If you'd like to listen to Bochum (you know you want to, now), here's a link to the song on Youtube. Enjoy!
See you soon, and keep an eye out for the December Ramsay newsletter comic - I've got something a bit special coming up.
My Word on the Street Festival story begins with Eric Dyck, Lethbridge-based comics creator and community builder. He makes comics as fast as the good people of Lethbridge can read them. His monthly Drink & Draw with Eric Dyck at Lethbridge's Owl Acoustic Lounge brings out doodlers of all ages.
Eric's historically-inspired comics about local happenings are putting independent comics on the radar of readers who might otherwise never know about this fast-growing field. But Lethbridge is far from a one-comic town. It seems that there are a few other big local comics supporters, such as retailer Kapow! Comics, for example. And apparently the Lethbridge Public Library has a particularly big and wonderful collection of comics. No wonder Eric feels so much at home in this town!
Twenty years ago, even ten years ago, I don't think independent comics had much representation at literary festivals. But in 2017, indie comics have a growing audience, as witnessed by events like last week's CXC Expo in Columbus, Ohio, as well as homegrown festivals like Winnipeg's Prairie Comics Festival and Calgary's Panel One Comic Creator Festival. Readers are interested in this medium!
Still, though, there are probably some old-fashioned folks who think the comics makers and readers should stay at their own designated festivals where they belong. Not so Lethbridge's annual Word on the Street Festival. This year the festival played host to a whole day's worth of comics conversations, featuring Panel One's Erin Millar; Svetlana Chmakova talking publishing illustrated books with Yen Press; Halli Lilburn and Ryan Jason Allen Willert talking colouring books; and of course the Lethbridge-inspired work of Eric Dyck.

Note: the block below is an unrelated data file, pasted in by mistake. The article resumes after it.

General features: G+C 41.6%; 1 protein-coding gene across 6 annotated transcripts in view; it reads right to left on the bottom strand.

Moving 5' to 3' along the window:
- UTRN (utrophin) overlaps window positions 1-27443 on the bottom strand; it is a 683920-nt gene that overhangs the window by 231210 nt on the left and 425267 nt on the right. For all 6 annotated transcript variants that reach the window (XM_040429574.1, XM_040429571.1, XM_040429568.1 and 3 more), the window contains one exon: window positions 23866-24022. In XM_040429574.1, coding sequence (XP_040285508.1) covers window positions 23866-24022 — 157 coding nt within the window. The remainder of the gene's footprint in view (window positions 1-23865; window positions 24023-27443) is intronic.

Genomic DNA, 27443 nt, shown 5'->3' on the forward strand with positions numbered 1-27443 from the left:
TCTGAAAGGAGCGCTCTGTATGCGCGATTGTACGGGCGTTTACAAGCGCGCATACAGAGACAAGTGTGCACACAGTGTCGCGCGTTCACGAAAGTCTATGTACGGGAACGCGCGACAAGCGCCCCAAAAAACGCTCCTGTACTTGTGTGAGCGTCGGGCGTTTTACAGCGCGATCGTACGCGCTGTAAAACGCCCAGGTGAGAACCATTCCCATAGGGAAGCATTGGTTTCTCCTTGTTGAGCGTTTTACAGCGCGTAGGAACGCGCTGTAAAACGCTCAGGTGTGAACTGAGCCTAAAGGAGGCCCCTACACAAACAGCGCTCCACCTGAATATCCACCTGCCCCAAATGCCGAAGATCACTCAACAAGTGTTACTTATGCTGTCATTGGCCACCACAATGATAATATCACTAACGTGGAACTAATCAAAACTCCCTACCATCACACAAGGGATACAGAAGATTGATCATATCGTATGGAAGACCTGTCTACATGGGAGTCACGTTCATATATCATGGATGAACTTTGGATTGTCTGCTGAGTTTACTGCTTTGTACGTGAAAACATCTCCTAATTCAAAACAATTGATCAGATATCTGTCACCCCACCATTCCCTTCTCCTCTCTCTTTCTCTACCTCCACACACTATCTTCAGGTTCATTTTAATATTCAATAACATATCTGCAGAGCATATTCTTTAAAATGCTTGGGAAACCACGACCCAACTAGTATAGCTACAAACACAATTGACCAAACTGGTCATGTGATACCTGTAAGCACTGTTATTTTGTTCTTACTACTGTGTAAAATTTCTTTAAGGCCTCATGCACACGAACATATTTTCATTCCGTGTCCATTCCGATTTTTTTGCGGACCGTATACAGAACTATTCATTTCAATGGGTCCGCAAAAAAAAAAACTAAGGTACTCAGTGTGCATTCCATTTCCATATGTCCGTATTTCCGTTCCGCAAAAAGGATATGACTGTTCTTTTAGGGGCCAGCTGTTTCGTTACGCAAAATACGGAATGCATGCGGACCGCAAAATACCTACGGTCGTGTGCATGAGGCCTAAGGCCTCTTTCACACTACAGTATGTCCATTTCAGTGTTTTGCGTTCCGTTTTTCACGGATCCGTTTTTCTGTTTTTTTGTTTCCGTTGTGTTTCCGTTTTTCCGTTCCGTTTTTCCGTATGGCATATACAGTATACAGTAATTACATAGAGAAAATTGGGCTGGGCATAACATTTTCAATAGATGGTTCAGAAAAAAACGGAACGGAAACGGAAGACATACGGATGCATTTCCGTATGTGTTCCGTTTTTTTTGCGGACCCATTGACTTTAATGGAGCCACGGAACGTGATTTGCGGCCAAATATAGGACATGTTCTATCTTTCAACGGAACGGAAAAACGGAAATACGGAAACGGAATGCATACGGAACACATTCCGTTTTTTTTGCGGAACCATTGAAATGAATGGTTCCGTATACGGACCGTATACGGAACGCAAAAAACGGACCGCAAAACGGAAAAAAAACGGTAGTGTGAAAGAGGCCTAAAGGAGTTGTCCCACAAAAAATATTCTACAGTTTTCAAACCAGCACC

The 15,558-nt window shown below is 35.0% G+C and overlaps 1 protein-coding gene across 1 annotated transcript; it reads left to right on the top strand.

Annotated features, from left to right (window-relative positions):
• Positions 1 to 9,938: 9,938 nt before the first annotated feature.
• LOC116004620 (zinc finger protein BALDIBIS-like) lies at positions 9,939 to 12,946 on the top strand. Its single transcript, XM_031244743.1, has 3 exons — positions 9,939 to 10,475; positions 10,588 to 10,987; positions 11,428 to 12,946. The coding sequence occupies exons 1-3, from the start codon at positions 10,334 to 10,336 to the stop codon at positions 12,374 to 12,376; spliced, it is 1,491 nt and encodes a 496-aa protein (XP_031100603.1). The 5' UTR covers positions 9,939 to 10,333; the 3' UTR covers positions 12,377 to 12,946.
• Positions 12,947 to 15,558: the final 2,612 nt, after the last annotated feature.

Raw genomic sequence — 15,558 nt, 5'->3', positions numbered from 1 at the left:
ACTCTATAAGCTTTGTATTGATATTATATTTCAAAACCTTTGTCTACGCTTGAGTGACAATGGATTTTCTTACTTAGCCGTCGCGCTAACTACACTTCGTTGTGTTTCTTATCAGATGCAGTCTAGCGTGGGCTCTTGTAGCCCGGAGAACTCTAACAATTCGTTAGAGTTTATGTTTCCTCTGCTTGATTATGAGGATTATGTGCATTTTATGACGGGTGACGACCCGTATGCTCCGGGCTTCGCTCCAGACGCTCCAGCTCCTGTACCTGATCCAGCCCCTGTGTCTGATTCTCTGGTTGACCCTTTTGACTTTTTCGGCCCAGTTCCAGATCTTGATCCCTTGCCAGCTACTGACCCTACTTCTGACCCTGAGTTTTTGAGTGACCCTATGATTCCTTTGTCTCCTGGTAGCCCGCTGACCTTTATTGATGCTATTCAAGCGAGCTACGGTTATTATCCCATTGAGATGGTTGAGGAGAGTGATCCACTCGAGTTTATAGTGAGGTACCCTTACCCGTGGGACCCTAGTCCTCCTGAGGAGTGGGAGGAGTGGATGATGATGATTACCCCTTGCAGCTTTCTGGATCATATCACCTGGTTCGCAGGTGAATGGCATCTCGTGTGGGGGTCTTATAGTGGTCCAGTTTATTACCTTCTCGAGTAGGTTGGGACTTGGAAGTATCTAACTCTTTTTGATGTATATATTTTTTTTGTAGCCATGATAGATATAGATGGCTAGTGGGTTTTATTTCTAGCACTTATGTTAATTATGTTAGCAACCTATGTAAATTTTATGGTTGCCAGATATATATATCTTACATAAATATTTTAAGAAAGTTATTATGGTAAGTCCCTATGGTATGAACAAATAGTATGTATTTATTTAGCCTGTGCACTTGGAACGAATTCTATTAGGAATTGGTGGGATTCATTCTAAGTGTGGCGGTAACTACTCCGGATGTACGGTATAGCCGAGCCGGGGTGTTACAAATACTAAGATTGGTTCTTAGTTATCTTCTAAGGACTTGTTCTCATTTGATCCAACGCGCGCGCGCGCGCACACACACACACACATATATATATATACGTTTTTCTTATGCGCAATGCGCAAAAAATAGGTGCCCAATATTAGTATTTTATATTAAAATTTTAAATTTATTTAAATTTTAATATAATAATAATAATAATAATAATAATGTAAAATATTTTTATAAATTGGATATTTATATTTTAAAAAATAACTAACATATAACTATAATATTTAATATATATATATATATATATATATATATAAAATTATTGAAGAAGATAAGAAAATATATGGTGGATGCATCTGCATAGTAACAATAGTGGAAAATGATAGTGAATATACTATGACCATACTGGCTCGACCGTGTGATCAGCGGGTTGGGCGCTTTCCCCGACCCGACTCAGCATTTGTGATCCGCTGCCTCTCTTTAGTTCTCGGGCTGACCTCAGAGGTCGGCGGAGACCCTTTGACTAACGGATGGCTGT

I was so excited to be invited to come down and join in the comics conversations at WOTS. Anybody who's seen my work can tell that I like drawing pictures, but here's a little-known fact: I'm much more interested in the words. It's the story that drives everything else. So thanks, WOTS Lethbridge, for including me among your talented writers this year!
My favourite part of this event was the conversation between the writers themselves. Not just comics creator shop talk - although I do love that - but I also had the chance to talk with, and listen to, a few YA fiction writers. Teenager books are one of my favourite subjects, and Tom Ryan's casual E. L. Konigsburg reference was a highlight of my last evening! Where else do I find people who know about this stuff??
Here are some pictures I took. Scroll over them to see the captions. The best picture's at the bottom!
And a highlight from the weekend: watching a couple of iconic Canadian authors, Joy Kogawa and Louise Bernice Halfe, devour a boatload of sushi at Lethbridge's O-Sho Sushi. An amazing end to an amazing weekend!
Well, I haven't had much time for blogging this summer, but I'm back now to post this month's Ramsay newsletter comic, and talk about coffee shops while I'm at it!